Wednesday, October 8, 2014

A Foreign Mud Dauber: Update

Back in the spring of this year, I broke the story of a new immigrant species to the U.S. that my wife found at the zoo where she works. The story is here, but today's post is the sequel. Initially, I thought that wasp might represent an isolated incident, a single specimen that managed to sneak over in a shipment to the zoo. That is clearly not the case now.

the Asian Sceliphron curvatum

Taking advantage of an unseasonably warm autumn afternoon on October 6, my wife and I went to Quail Lake Park here in Colorado Springs to look for birds and other wildlife. The park is in the foothills of the Front Range, not that far from the zoo. There, on the muddy shore of the artificial reservoir, in the dimming light of late afternoon, we saw a trio of wasps. Two were familiar natives: The Western Yellowjacket, Vespula pensylvanica, and the Black and Yellow Mud Dauber, Sceliphron caementarium.

Our native Sceliphron caementarium

Heidi asked if the third, smaller wasp was also a mud dauber, and I answered yes, pretty much dismissing it as simply an unusually dark S. caementarium. I took images, though, and looking at the result I was both excited and crushed. Here was another specimen of Sceliphron curvatum, and she was clearly gathering mud to make a nest. This is pretty conclusive evidence that this Asian species is now established here in the U.S.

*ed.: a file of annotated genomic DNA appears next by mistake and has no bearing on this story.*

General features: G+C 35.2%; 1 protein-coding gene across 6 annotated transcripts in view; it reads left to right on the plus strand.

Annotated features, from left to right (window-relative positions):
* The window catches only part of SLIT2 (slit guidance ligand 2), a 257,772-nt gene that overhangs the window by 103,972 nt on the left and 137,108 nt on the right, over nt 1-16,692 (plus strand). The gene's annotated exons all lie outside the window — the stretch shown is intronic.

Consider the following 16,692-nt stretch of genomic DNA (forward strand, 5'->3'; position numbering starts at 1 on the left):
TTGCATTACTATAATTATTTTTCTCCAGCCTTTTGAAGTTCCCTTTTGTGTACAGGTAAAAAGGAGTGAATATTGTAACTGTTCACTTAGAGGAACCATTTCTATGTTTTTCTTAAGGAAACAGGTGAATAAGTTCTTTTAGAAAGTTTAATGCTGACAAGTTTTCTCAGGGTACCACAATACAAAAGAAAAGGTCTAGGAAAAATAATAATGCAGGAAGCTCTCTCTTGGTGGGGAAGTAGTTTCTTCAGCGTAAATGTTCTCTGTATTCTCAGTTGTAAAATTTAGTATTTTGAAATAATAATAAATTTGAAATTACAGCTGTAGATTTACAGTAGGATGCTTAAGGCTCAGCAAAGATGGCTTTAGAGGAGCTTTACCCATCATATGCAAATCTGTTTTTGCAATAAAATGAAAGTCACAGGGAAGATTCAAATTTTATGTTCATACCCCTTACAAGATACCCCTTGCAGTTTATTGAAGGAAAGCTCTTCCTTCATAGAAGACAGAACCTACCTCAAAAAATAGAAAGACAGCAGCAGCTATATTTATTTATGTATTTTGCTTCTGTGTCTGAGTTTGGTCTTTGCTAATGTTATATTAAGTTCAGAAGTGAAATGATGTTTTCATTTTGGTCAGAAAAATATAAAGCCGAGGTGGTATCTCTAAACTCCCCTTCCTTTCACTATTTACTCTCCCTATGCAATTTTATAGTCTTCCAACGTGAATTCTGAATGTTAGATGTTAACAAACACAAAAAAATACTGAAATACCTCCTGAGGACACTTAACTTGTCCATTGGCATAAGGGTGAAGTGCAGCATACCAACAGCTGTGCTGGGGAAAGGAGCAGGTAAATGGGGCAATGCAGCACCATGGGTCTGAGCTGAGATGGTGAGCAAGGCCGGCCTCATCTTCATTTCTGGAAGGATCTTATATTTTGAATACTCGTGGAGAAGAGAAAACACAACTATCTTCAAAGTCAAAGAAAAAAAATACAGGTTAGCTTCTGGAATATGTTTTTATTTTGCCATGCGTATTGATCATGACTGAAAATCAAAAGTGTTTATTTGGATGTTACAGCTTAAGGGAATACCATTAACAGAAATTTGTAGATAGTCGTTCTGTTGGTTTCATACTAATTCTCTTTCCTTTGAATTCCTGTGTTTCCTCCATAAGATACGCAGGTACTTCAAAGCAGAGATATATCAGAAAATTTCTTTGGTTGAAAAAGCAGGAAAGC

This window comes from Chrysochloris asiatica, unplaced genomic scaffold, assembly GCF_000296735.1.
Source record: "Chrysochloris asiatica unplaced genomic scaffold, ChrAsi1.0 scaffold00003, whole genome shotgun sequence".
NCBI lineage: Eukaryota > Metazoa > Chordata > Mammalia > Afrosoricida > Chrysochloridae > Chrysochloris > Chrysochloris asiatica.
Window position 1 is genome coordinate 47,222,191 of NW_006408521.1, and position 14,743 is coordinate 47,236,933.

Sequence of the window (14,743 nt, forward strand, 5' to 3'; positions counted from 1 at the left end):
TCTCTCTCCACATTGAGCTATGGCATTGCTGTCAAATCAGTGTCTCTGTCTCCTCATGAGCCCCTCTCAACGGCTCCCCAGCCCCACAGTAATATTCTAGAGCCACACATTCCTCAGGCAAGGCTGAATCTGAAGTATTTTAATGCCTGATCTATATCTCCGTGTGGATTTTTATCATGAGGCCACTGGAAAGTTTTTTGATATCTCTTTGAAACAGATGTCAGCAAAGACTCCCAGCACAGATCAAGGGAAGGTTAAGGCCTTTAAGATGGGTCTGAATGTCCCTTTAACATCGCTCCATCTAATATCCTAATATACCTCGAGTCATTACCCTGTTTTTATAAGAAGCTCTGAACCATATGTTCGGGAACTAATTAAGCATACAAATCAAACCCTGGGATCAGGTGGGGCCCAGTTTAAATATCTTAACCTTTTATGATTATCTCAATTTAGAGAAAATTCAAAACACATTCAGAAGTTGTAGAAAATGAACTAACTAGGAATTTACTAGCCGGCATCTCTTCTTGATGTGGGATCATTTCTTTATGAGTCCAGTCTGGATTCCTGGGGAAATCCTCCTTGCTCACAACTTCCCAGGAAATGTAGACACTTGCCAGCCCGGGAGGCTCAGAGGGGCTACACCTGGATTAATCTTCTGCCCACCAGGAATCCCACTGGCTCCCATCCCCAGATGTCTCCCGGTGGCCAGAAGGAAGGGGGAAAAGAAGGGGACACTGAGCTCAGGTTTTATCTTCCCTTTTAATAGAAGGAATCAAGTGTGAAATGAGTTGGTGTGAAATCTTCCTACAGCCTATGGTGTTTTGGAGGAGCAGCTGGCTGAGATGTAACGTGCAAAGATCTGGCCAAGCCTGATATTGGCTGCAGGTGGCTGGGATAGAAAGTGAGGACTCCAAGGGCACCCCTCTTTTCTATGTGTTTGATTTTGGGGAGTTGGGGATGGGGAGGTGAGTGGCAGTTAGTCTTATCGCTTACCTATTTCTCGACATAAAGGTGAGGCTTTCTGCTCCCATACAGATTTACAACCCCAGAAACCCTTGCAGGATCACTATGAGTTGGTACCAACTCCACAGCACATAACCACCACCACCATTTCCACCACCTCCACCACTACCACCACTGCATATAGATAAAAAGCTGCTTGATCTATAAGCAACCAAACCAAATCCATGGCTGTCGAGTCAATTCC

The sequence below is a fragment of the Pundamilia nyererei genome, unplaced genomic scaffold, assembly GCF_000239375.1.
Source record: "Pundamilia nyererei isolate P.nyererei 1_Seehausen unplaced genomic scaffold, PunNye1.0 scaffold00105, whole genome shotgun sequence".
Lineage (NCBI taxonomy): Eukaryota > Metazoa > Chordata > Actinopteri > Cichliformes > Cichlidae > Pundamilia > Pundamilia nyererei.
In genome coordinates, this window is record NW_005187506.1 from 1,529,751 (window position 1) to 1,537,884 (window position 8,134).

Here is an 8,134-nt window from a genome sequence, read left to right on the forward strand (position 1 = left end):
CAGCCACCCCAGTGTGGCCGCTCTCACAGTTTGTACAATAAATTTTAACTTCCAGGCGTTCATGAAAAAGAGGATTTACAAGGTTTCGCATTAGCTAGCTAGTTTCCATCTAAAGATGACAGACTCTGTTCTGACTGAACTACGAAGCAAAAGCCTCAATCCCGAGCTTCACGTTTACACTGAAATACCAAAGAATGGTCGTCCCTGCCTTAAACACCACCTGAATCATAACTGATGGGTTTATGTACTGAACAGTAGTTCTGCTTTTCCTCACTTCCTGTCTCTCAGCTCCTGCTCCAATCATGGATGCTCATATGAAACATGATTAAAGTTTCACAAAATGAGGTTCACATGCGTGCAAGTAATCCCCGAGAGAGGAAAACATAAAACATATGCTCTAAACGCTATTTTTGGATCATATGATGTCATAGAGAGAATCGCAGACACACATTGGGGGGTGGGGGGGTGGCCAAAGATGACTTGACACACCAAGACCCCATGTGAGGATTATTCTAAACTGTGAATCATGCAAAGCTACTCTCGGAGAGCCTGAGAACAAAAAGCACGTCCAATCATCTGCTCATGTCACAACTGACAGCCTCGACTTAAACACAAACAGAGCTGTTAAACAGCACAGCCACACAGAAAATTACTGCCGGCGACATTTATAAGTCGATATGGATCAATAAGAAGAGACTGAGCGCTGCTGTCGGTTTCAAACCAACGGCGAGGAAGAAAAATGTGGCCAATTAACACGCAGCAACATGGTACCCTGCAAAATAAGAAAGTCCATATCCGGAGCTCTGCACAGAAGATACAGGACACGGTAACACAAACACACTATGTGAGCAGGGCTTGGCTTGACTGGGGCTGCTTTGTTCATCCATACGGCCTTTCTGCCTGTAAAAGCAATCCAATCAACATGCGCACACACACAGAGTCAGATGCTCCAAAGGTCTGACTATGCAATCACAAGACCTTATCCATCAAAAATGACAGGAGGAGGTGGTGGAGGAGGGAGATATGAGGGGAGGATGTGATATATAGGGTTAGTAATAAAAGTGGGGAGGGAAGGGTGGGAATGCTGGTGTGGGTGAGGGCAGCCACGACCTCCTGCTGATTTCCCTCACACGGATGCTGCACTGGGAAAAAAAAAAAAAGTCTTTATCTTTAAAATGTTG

Nearby the lakeshore is the restroom building for the park, and I wondered if this wasp had her nest there. Ironically, cliff swallows had built numerous nests under the roof over the "porch," but I could find no evidence of any insect nests, not even paper wasps. Some of the beams are hollow metal, though, and it is certainly conceivable that wasps are nesting out of sight.

S. curvatum about to take off with a ball of mud

I suspect that Sceliphron curvatum exists in other regions of the U.S., too, particularly around the Appalachian Mountains, but has simply been overlooked. It may not be abundant yet, but that can change quickly. When I lived in Cincinnati, Ohio, I recall finding my first specimens of the introduced European Paper Wasp (Polistes dominula) to be a novelty in the early- to mid-1990s. A few years later they were the second most common species of paper wasp I was seeing.

Again, I ask my readers to be on the lookout for this "new" mud dauber, and make your observations and images known through every means possible, especially social media like Facebook and Twitter where you are likely to get almost immediate confirmation or refutation of your identification. The more eyes looking out for unusual insects the better.

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